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Lecture 16 Random Access protocols r A node transmits at random at full channel data rate R. r If two or more nodes “collide”, they retransmit at random.

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Presentation on theme: "Lecture 16 Random Access protocols r A node transmits at random at full channel data rate R. r If two or more nodes “collide”, they retransmit at random."— Presentation transcript:

1 Lecture 16 Random Access protocols r A node transmits at random at full channel data rate R. r If two or more nodes “collide”, they retransmit at random times r The random access MAC protocol specifies how to detect collisions and how to recover from them (via delayed retransmissions, for example) r Examples of random access MAC protocols m SLOTTED ALOHA m ALOHA m CSMA and CSMA/CD

2 Lecture 16-2 Slotted Aloha r Time is divided into equal size slots (= sending one frame) r a newly arriving station transmits at the beginning of the next slot r if collision occurs (assume channel feedback, eg the receiver informs the source of a collision), the source retransmits the packet at each slot with probability P, until successful. r Success (S), Collision (C), Empty (E) slots r Fully decentralized

3 Lecture 16-3 Slotted Aloha efficiency If N stations always have frames to send, and each transmits in each slot with probability P, the probability of successful transmission S is: S = Prob (only one transmits) = N P (1-P)^(N-1) Optimal value of P: P = 1/N For example, if N=2, S=.5 For N very large one finds S= 1/e (approximately,.37)

4 Lecture 16-4 Pure (unslotted) ALOHA r Slotted ALOHA requires slot synchronization r A simpler version, pure ALOHA, does not require slots r A node transmits without awaiting for the beginning of a slot r Collision probability increases (packet can collide with other packets which are transmitted within a window twice as large as in S-Aloha) r Throughput is reduced by one half, S= 1/2e

5 Lecture 16-5 CSMA (Carrier Sense Multiple Access) r CSMA: listen before transmit. If channel is sensed busy, defer transmission r Persistent CSMA: retry immediately when channel becomes idle (this may cause instability) r Non persistent CSMA: retry after random interval of time r Note: collisions may still exist, since two stations may sense the channel idle at the same time ( or better, within a “vulnerable” window = round trip delay) r In case of collision, the entire pkt transmission time is wasted

6 Lecture 16-6 CSMA collisions

7 Lecture 16-7 CSMA/CD (Collision Detection) r CSMA/CD: like in CSMA m collisions are detected within a few bit times m Transmission is then aborted, reducing the channel wastage considerably m persistent retransmission is implemented r Collision detection is easy in wired LANs: m can measure signal strength on the line r Collision detection cannot be done in wireless LANs : r CSMA/CD can approach channel utilization =1 in LANs: m low ratio of propagation over frame transmission time

8 Lecture 16-8 CSMA/CD collision detection

9 Lecture 16-9 “Taking Turns” MAC protocols Recall the first 2 types of MAC Protocols: H channel partitioning MAC protocols :TDM, FDM and CDMA m + can share channel fairly m - a single station cannot use it all H Random access MAC protocols m + a single station can use full channel rate m - cannot share the channel fairly a Third type of MAC protocol is Taking Turns protocol: r Taking Turns MAC protocols: m Achieve both fair and full rate m with some extra control overhead (a) Polling: Master “invites” slaves - Request/Clear overhead, latency, single point of failure (b) Token passing: token is passed from one node to the next + Reduce latency, improve fault tolerance - elaborate procedures to recover from lost token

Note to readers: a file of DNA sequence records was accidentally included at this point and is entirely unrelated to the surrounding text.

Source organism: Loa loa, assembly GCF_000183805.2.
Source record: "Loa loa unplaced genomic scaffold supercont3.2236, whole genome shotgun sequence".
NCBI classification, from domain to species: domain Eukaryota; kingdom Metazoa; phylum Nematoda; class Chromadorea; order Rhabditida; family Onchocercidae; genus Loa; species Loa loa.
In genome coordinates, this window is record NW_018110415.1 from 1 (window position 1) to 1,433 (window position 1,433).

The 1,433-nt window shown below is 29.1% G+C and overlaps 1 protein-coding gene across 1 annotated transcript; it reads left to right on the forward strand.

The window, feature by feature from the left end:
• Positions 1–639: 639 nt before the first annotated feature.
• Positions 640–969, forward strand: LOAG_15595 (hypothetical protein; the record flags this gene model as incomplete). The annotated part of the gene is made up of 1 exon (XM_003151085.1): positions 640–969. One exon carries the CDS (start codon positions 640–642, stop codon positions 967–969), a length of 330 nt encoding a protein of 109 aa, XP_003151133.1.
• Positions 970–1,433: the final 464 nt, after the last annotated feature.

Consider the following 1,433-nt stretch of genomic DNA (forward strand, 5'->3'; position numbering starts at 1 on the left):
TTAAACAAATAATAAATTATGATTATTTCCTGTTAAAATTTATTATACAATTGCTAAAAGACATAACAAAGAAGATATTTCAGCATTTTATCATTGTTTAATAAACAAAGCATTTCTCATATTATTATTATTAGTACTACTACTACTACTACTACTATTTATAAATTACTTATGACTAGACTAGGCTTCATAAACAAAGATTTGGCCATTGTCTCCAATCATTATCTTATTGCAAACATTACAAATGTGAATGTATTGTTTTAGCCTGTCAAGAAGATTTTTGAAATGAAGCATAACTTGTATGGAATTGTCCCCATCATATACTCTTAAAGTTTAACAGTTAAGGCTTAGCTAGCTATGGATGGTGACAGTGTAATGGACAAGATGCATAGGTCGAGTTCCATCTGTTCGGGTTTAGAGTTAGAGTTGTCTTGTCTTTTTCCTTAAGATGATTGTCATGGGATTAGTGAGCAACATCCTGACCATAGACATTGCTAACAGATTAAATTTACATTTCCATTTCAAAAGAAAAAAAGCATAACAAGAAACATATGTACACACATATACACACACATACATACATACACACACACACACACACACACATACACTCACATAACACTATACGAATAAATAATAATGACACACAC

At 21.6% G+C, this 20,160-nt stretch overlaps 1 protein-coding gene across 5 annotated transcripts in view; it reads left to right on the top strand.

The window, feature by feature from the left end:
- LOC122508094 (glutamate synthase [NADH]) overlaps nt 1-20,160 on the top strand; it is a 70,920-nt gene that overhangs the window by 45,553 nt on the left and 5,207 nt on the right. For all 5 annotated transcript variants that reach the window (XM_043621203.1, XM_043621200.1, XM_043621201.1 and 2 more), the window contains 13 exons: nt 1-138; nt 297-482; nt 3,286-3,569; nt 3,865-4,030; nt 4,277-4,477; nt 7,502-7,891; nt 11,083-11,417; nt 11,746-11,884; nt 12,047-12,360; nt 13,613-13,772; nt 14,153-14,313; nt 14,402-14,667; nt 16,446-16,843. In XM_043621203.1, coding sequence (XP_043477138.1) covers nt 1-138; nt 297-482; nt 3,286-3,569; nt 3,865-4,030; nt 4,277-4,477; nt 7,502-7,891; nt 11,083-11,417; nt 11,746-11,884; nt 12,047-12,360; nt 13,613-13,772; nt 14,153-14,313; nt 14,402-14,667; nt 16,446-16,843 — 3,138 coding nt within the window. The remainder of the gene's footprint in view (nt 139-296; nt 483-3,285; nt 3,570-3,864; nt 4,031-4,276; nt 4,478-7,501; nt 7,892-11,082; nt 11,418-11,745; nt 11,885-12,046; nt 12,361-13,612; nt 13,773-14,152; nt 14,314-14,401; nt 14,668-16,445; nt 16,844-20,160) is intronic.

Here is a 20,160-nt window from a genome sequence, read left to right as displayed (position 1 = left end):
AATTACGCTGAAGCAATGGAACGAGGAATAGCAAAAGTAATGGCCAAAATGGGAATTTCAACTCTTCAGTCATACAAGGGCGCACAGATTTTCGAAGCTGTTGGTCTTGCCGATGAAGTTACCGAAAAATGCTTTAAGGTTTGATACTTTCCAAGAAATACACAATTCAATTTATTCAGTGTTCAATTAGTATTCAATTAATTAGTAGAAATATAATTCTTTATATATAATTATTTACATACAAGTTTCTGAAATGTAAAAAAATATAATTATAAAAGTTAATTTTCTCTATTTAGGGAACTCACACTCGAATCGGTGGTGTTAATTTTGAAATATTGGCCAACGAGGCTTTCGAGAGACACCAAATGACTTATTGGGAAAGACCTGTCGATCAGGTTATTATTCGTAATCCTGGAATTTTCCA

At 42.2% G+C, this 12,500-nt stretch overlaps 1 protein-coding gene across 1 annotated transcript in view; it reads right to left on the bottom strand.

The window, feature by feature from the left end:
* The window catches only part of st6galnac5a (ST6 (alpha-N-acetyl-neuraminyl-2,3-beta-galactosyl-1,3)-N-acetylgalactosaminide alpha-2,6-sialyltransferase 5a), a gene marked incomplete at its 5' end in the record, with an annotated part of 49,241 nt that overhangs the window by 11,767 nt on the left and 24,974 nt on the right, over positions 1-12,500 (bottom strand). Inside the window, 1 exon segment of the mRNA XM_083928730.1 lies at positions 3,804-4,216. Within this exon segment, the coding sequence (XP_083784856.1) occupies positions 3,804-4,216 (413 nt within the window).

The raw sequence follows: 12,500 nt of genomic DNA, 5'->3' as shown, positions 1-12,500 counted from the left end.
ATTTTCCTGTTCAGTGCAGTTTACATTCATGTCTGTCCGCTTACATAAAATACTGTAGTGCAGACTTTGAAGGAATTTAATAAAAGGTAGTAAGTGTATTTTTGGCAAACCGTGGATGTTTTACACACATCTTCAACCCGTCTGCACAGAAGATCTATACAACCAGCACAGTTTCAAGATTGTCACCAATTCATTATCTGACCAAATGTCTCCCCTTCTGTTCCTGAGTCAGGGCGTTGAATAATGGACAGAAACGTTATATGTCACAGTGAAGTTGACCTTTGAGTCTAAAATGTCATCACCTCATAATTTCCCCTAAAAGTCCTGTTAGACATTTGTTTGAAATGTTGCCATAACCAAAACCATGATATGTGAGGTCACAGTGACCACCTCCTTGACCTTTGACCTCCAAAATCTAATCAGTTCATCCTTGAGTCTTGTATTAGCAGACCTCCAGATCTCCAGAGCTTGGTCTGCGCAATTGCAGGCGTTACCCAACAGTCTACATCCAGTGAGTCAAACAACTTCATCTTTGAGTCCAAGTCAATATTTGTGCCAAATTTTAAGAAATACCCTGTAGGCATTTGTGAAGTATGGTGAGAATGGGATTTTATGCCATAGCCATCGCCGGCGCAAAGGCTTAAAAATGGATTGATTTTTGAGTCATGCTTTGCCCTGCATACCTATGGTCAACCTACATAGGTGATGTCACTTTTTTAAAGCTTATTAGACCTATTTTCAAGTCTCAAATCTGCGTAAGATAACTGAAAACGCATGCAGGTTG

10 Lecture 16-10 LAN technologies r MAC protocols used in LANs, to control access to the channel r Token Rings: IEEE 802.5 (IBM token ring), for computer room, or Department connectivity, up to 16Mbps; FDDI (Fiber Distributed Data Interface), for Campus and Metro connectivity, up to 200 stations, at 100Mbps. r Ethernets: employ the CSMA/CD protocol; 10Mbps (IEEE 802.3), Fast E-net (100Mbps), Giga E-net (1,000 Mbps); by far the most popular LAN technology

11 Lecture 16-11 LAN Addresses and ARP r IP address: drives the packet to destination network r LAN (or MAC or Physical) address: drives the packet to the destination node’s LAN interface card on the local LAN r 48 bit MAC address (for most LANs); burned in the adapter ROM (alias Ethernet address, alias physical address)

12 Lecture 16-12 LAN Address (cont) r MAC address allocation administered by IEEE r A manufacturer buys a portion of the address space m to assure uniqueness r Analogy: (a) MAC address: like Social Security Number (b) IP address: like postal address r MAC flat address => portability r IP hierarchical address NOT portable (need mobile IP) r Broadcast LAN address: 1111………….1111 (FF-FF-FF-FF-FF-FF)

13 Lecture 16-13 ARP: Address Resolution Protocol r Each IP node (Host, Router) on the LAN has ARP module and Table r ARP Table: IP/MAC address mappings for some LAN nodes r TTL (Time To Live): timer, typically 20 min

14 Lecture 16-14 ARP (cont) r Host A wants to send packet to destination IP addr XYZ on same LAN r Source Host first checks own ARP Table for IP addr XYZ r If XYZ not in the ARP Table, ARP module broadcasts ARP pkt: r ALL nodes on the LAN accept and inspect the ARP pkt r Node XYZ responds with unicast ARP pkt carrying own MAC addr: r MAC address cached in ARP Table

15 Lecture 16-15 Routing pkt to another LAN r Say, route packet from source IP addr to destination addr r In routing table at source Host, find router r In ARP table at source, find MAC address E6-E9-00-17-BB-4B, etc

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